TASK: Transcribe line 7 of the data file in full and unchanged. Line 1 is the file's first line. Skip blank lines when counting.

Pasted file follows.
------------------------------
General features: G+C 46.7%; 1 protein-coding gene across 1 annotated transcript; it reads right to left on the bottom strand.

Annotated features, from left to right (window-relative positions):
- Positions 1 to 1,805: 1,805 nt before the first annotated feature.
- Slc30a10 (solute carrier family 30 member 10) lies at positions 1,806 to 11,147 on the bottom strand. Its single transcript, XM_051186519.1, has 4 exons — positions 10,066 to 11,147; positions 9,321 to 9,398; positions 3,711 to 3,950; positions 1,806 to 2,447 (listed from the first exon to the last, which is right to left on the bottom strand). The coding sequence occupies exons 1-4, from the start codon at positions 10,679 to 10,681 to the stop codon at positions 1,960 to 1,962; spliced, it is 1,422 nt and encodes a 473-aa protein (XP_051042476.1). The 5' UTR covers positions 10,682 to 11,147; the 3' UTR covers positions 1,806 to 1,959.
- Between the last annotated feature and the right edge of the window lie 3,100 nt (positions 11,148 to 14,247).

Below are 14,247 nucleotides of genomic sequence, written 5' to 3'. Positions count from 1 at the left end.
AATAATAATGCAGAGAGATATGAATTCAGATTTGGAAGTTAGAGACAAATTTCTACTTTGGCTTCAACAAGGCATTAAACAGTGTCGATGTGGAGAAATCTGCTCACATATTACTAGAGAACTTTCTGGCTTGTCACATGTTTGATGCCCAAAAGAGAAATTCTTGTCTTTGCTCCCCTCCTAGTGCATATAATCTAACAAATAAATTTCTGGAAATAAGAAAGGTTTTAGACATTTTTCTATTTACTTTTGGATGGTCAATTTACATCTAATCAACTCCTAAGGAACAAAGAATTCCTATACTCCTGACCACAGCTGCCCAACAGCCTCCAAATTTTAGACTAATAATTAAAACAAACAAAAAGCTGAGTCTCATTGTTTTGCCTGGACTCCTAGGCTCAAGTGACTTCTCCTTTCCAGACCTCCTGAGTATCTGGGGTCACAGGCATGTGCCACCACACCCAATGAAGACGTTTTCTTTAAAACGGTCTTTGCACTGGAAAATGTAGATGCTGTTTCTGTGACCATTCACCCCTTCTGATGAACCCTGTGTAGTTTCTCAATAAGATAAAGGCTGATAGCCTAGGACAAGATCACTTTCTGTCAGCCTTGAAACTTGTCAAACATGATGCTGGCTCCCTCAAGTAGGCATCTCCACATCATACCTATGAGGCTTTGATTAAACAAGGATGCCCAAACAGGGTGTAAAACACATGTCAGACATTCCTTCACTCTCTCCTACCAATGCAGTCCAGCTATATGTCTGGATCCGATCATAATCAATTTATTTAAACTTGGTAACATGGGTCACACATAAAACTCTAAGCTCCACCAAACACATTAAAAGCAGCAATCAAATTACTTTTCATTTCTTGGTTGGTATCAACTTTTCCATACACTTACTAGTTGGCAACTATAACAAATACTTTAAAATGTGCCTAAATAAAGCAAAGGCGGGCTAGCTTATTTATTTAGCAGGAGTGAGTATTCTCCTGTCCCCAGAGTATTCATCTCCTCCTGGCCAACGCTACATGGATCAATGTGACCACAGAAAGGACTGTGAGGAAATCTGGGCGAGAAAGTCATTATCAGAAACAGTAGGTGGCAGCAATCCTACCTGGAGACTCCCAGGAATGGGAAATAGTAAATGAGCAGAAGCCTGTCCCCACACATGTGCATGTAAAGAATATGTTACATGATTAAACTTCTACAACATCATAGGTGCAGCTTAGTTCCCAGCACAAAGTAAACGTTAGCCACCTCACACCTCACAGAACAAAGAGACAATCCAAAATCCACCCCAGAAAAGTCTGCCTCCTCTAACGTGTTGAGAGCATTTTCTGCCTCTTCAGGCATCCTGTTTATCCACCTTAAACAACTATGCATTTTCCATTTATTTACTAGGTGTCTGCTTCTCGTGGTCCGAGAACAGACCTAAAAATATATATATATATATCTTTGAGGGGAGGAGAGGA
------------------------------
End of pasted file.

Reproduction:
AATAATAATGCAGAGAGATATGAATTCAGATTTGGAAGTTAGAGACAAATTTCTACTTTGGCTTCAACAAGGCATTAAACAGTGTCGATGTGGAGAAATCTGCTCACATATTACTAGAGAACTTTCTGGCTTGTCACATGTTTGATGCCCAAAAGAGAAATTCTTGTCTTTGCTCCCCTCCTAGTGCATATAATCTAACAAATAAATTTCTGGAAATAAGAAAGGTTTTAGACATTTTTCTATTTACTTTTGGATGGTCAATTTACATCTAATCAACTCCTAAGGAACAAAGAATTCCTATACTCCTGACCACAGCTGCCCAACAGCCTCCAAATTTTAGACTAATAATTAAAACAAACAAAAAGCTGAGTCTCATTGTTTTGCCTGGACTCCTAGGCTCAAGTGACTTCTCCTTTCCAGACCTCCTGAGTATCTGGGGTCACAGGCATGTGCCACCACACCCAATGAAGACGTTTTCTTTAAAACGGTCTTTGCACTGGAAAATGTAGATGCTGTTTCTGTGACCATTCACCCCTTCTGATGAACCCTGTGTAGTTTCTCAATAAGATAAAGGCTGATAGCCTAGGACAAGATCACTTTCTGTCAGCCTTGAAACTTGTCAAACATGATGCTGGCTCCCTCAAGTAGGCATCTCCACATCATACCTATGAGGCTTTGATTAAACAAGGATGCCCAAACAGGGTGTAAAACACATGTCAGACATTCCTTCACTCTCTCCTACCAATGCAGTCCAGCTATATGTCTGGATCCGATCATAATCAATTTATTTAAACTTGGTAACATGGGTCACACATAAAACTCTAAGCTCCACCAAACACATTAAAAGCAGCAATCAAATTACTTTTCATTTCTTGGTTGGTATCAACTTTTCCATACACTTACTAGTTGGCAACTATAACAAATACTTTAAAATGTGCCTAAATAAAGCAAAGGCGGGCTAGCTTATTTATTTAGCAGGAGTGAGTATTCTCCTGTCCCCAGAGTATTCATCTCCTCCTGGCCAACGCTACATGGATCAATGTGACCACAGAAAGGACTGTGAGGAAATCTGGGCGAGAAAGTCATTATCAGAAACAGTAGGTGGCAGCAATCCTACCTGGAGACTCCCAGGAATGGGAAATAGTAAATGAGCAGAAGCCTGTCCCCACACATGTGCATGTAAAGAATATGTTACATGATTAAACTTCTACAACATCATAGGTGCAGCTTAGTTCCCAGCACAAAGTAAACGTTAGCCACCTCACACCTCACAGAACAAAGAGACAATCCAAAATCCACCCCAGAAAAGTCTGCCTCCTCTAACGTGTTGAGAGCATTTTCTGCCTCTTCAGGCATCCTGTTTATCCACCTTAAACAACTATGCATTTTCCATTTATTTACTAGGTGTCTGCTTCTCGTGGTCCGAGAACAGACCTAAAAATATATATATATATATCTTTGAGGGGAGGAGAGGA